Fig 5. Number of new hepatocytes created.

Average number of new hepatocytes (shown by the colorbars) created for fixed β = 5 (hours) (A, C) and fixed α = 5 (B, D). Lines indicate γ/β* = 2.25±0.37 in (A), and γ/β* = 1.69±0.24 in (B). (C) shows this as a function of γ/β for fixed α/β = 0.25 (blue), 3.25 (black), 5.25 (magenta) and (D) as a function of β/α with fixed γ/α = 0.15 (blue), 3.25 (black), 5.25 (magenta).

Fixing α = 5 (hours) shows a region characterized by γ/β ratios for which maximum proliferation can be now seen (Fig 5B). Horizontal lines across this plane are shown for fixed γ/α = 0.15 (blue), 3.25 (black) and 5.25 (magenta) (Fig 5D).

(4) 1D critical threshold of damage pattern propagation

Our in vivo mouse dose response studies indicated that APAP at high doses (500 mg/kg) is often fatal by 48 hours, presumably due to massive liver necrosis, while animals treated with a lower dose of 250 mg/kg recover. Here we ask the question - Is there an extent of tissue damage beyond which damage is fatal and unrecoverable? To do this, we look at the minimum number of healthy cells min(H) that simulations can reach from an initial number of healthy cells (Hi) and still eventually survive. We quantify this loss of healthy cells as a function of the parameters with

We make our observations with a fixed α and quantify our results in terms of γ/β ratios.

Fig 6A shows how the tolerable extent of damage is dependent on γ/β (colorbar shows the loss). For tissues that have a survival probability of 0.95 and above, the maximum damage is seen to be around 20% as γ/β approaches 2.0. As γ/β is increased even further, much larger extents of damage can cause lower survival probabilities. However, parameters set with a very high ratio of γ/β showed reduced signs of damage for simulations that progressed to survival of the tissue. This is because under these parameter combinations, the simulations that do survive must only sustain minimal losses from the initial number of healthy cells.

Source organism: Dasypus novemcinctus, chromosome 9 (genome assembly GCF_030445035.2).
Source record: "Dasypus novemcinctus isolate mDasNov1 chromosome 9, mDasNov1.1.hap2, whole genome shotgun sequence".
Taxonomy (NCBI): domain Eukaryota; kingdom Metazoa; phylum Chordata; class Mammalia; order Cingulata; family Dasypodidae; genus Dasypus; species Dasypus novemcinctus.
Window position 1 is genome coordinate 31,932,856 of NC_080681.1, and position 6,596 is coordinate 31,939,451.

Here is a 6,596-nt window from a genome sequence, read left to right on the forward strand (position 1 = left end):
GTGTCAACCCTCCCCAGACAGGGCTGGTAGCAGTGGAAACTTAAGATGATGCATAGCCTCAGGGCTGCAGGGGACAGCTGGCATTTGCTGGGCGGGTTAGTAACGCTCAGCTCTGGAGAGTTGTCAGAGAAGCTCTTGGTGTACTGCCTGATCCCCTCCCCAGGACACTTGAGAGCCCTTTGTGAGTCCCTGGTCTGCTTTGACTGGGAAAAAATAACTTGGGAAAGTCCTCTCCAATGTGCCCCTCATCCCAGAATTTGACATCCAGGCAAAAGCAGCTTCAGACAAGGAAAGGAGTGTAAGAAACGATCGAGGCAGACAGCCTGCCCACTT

Fig 6. Critical thresholds of healthy cell populations.

Loss of healthy tissue resulting in a second wave of damage, as a function of the parameters γ and β for fixed α = 5 (hours). Statistics are measured only for simulations where the cell population recovers and the red line shows γ/β = 1.69 (A). Average size of the minimum healthy population ⟨min(H)⟩ plotted against final length (B). ⟨min(H)⟩ is now rescaled against the tissue length (N) and plotted against ⟨H⟩/N (C). ⟨min(H)⟩/N plotted with different lengths of initial damage (D).

Alternatively, we can plot the maximum number of healthy cells the simulations can gain and still have the simulation progress to all dead cells. We define a gain fraction as (⟨max(H)⟩−Hi)/Hi*100% and the results are shown in S5 Fig. We find that very few healthy cells are gained in simulations that ultimately progress to complete cell death. The average gain for across the entire studied parameter range is below 10%. The gain for high γ/β is low, as damage is easily propagated due to the longer presence of stressed cells. The gain in cells increases as γ/β decreases, before falling again as γ/β* is reached where stressed cells are now more easily eliminated. There are very few simulations that progress to complete cell death in this region. A few outliers are seen, characterizing lone trials where this gain is as large as 50%.